Archive for » November, 2011 «

National Institute in Nursing Informatics

February 3, 4 & 5, 2012 Toronto, Ontario, Canada

The inaugural National Institute in Nursing Informatics will be led by Dr. Lynn Nagle from the Lawrence S. Bloomberg, Faculty of Nursing at the University of Toronto and supported by a number of guest faculty from across Canada. This 3 day institute will provide a focused educational opportunity for nurses interested in learning more about informatics. The program will be of particular interest to nurse educators responsible for the integration of informatics into entry level nursing programs, nursing practice leaders, or nurses currently working in or considering a future career in informatics. Participants will be equipped with sufficient foundational knowledge to be able to effectively participate in informatics related operational and educational discussions and activities in their work settings.

Participants will benefit from the extensive practical, academic, and research knowledge and experience of the faculty who will teach in the institute. The curriculum will cover a broad range of topics with content being covered through a combination of didactic presentations, small and large group discussions, and independent study.

Topics to be covered will include:

  • History and evolution of informatics in nursing
  • Structure and function of clinical information systems
  • Nursing data standards
  • Human factors considerations
  • Organizational transformation
  • Clinician engagement
  • Evaluating information and communication technologies
  • Informatics in nursing education
  • Consumer informatics
  • Current issues and considerations for nurse leaders

Throughout the 3 day institute, participants will have the opportunity to interact and network with other attendees. Attendees will receive a certificate of completion.

Book early to secure your spot, as registration will be limited to ensure a focused experience for all learners.



Category: Education

Online Journal of Nursing Informatics Volume 15 No 3 Fall 2011

The latest issue of the Online Journal of Nursing Informatics is now available.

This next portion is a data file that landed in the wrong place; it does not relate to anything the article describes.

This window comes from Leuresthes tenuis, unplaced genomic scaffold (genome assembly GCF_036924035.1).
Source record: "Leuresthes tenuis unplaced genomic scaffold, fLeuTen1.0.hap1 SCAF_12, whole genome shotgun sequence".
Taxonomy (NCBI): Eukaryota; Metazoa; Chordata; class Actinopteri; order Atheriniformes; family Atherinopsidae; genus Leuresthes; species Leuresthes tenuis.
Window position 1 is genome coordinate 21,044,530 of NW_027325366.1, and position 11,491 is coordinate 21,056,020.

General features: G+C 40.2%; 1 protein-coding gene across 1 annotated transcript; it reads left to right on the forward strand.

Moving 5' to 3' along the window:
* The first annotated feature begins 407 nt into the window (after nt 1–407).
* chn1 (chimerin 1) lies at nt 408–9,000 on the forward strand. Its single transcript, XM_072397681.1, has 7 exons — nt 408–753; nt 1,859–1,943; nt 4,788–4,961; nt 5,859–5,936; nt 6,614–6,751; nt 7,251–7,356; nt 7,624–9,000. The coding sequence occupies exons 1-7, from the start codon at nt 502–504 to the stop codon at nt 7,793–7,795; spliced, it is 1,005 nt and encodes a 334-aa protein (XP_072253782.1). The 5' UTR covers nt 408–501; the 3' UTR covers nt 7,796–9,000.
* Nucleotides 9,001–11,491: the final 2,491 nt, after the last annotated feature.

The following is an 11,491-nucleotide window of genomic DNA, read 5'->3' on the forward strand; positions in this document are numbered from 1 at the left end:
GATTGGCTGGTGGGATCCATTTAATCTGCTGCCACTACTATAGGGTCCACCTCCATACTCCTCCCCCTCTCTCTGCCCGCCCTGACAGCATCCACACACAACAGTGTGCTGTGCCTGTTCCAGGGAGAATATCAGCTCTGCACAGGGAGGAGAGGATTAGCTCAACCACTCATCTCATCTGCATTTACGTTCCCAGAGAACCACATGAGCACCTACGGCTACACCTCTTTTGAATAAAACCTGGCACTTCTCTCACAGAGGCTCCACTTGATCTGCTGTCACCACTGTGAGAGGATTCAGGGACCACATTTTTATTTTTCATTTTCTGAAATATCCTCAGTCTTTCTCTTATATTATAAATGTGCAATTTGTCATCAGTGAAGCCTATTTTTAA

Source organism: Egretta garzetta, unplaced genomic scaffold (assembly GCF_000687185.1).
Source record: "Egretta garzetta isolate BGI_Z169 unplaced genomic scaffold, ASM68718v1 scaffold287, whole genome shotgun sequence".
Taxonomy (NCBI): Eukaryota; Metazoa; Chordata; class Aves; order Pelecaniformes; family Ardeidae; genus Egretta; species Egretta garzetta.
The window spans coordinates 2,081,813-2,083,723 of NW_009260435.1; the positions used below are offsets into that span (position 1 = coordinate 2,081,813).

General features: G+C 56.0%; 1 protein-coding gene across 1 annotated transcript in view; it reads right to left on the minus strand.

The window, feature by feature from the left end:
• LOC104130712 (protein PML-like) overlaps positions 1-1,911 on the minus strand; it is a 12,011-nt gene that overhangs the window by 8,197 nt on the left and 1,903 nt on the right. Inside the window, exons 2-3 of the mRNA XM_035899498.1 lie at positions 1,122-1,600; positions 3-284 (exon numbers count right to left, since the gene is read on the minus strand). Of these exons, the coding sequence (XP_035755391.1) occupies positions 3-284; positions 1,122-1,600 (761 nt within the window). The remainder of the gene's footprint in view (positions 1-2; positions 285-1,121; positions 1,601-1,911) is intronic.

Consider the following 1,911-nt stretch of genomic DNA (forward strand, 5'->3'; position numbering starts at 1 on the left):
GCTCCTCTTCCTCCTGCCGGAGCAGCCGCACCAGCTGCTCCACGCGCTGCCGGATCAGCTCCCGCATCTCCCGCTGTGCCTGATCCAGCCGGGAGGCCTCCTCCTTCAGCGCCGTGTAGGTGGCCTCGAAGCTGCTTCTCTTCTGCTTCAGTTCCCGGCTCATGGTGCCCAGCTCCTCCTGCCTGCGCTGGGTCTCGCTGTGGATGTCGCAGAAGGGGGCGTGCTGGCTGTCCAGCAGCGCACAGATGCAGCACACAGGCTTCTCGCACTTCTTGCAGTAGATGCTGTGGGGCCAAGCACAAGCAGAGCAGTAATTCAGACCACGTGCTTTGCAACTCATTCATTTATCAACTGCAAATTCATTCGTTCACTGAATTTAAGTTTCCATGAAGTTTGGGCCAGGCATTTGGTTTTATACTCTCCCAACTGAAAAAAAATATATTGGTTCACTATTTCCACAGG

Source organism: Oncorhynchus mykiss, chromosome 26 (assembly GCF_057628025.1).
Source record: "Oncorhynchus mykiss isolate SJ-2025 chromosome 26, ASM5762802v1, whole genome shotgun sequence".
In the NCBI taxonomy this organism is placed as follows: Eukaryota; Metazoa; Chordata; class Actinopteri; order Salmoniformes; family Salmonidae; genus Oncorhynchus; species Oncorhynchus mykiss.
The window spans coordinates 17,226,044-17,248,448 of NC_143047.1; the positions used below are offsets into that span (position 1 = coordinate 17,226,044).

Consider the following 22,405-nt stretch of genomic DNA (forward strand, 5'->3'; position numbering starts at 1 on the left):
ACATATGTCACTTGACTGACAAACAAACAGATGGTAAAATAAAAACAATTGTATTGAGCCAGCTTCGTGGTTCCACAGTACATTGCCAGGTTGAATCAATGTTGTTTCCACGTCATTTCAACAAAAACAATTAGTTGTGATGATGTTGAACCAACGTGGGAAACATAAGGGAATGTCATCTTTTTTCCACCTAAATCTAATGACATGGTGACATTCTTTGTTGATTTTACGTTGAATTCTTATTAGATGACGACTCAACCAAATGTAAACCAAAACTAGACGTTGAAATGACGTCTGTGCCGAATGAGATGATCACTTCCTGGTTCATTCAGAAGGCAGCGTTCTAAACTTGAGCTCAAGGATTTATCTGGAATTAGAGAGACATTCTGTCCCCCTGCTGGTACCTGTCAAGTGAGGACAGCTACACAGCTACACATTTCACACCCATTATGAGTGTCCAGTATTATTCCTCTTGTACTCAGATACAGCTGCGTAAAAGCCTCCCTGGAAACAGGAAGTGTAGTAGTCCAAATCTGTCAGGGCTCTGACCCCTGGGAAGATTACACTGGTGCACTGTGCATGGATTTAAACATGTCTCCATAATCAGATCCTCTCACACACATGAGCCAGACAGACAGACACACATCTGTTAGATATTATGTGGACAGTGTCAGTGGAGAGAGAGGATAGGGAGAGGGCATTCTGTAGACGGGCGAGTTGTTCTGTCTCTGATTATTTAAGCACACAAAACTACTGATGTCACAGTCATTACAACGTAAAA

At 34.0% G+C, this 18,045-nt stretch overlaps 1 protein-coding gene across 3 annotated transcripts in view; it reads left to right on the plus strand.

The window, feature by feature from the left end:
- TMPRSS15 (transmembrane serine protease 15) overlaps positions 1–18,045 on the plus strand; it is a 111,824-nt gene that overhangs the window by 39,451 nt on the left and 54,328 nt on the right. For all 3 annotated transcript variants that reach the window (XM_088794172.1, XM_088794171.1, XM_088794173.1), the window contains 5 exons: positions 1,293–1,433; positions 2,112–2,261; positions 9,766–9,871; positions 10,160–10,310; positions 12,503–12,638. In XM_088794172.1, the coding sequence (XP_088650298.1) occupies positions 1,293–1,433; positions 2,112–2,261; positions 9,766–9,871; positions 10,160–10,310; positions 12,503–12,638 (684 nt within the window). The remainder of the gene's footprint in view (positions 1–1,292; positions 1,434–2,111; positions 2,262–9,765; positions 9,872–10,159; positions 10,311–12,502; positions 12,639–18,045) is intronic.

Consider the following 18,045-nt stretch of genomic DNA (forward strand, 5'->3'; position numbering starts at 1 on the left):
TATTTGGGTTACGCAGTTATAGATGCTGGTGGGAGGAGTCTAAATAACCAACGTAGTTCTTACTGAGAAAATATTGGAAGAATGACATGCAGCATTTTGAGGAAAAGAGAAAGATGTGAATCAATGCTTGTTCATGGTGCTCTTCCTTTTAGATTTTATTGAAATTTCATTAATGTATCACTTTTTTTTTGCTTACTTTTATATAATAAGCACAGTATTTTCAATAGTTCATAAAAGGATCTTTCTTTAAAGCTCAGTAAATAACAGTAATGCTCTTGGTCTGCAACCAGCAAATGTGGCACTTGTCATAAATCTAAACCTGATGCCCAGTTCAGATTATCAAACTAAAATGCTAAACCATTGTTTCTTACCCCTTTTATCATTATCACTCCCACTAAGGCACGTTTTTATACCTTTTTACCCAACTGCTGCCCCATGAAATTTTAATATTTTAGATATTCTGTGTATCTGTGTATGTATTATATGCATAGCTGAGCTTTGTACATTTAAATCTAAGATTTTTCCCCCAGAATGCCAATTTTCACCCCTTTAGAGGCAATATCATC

Mass Casualty Information Decision Support.

by Dr. Joan M. Culley

Risk Assessment in the Electronic Age: Application of the Circle of Caring Model.

by Sylvia McKnight

Obtaining Remote Data Using the Veteran’s Affairs Computerized Patient Records System.

by Valentin O. Rivish & Manolo D. Moneda

Evaluating Reliability of Assessments in Nursing Documentation.

By Dr. Karen A. Monsen, Amy B. Lytton, Starr Ferrari, Katie M. Halder, Dr. David M. Radosevich, Dr. Madeleine J. Kerr, Susan M. Mitchell, Dr. Joan K. Brandt


TRUTHFUL: A Method to Assist Patients with Evaluating Health Information on the Internet.

by Dr. Mary O’Sullivan


Metaversion Intellivars

by Dr. Dee McGonigle, Editor-in-Chief & Dr Rene Eggers


Achieving Meaningful Use in Research with IT

Barriers to Meaningful Use: A Case for Sticking to the Standards

by Dr. Kathryn H. Bowles, Dr. Sheryl Potashnik & Nai-Wei Shih

Issues, Impacts and Insights

Home Health Telemonitoring: Don’t forget the goal of self-care.

by Kimberly Shea, PhD, RN, Guest Editor

Crucial Conversations about Optimal Design

Controversy Over Creating National Measures for EHR Usability.

by Dr Nancy Staggers, Senior Editor

Different seas, same boats?

Views from Canada and New Zealand on health systems and nursing.

by Dr. Peter Murray, Senior Editor with Michelle Honey, Lynn Nagle and Lucy Westbrooke

Future Thoughts Now

Looking to the past for the future.

by Dr. Scott Erdley, Senior Editor


Bronze Virtual Award Recipient: Teresa J. Sakraida, PhD, RN

How Do Health Information Websites Score on a 100-Point Customer Satisfaction Scale?

Private-sector health information websites scored a 79 on a 100-point customer satisfaction scale, while health insurance websites scored a 51, according to a study by ForeSee, a customer experience analytics firm.

Public-sector health information websites scored a 78 on the scale, according to the study. The study defined public-sector health information websites as those maintained by the federal government and not-for-profit organizations.

Meanwhile, hospital and health system websites scored a 78.

Two sub-categories of private-sector health information websites -- sites that included information about pharmaceuticals and health products -- both scored a 76.

The study also found that health information website visitors who give a satisfaction rating of 80 or higher say they are 127% more likely to use the site as their main resource for interacting with a health care organization.

Results are based on an analysis of 100,000 surveys conducted from August to September 2011.

Source: ForeSee, "The 2011 ForeSee Healthcare Benchmark"

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Category: News & Trends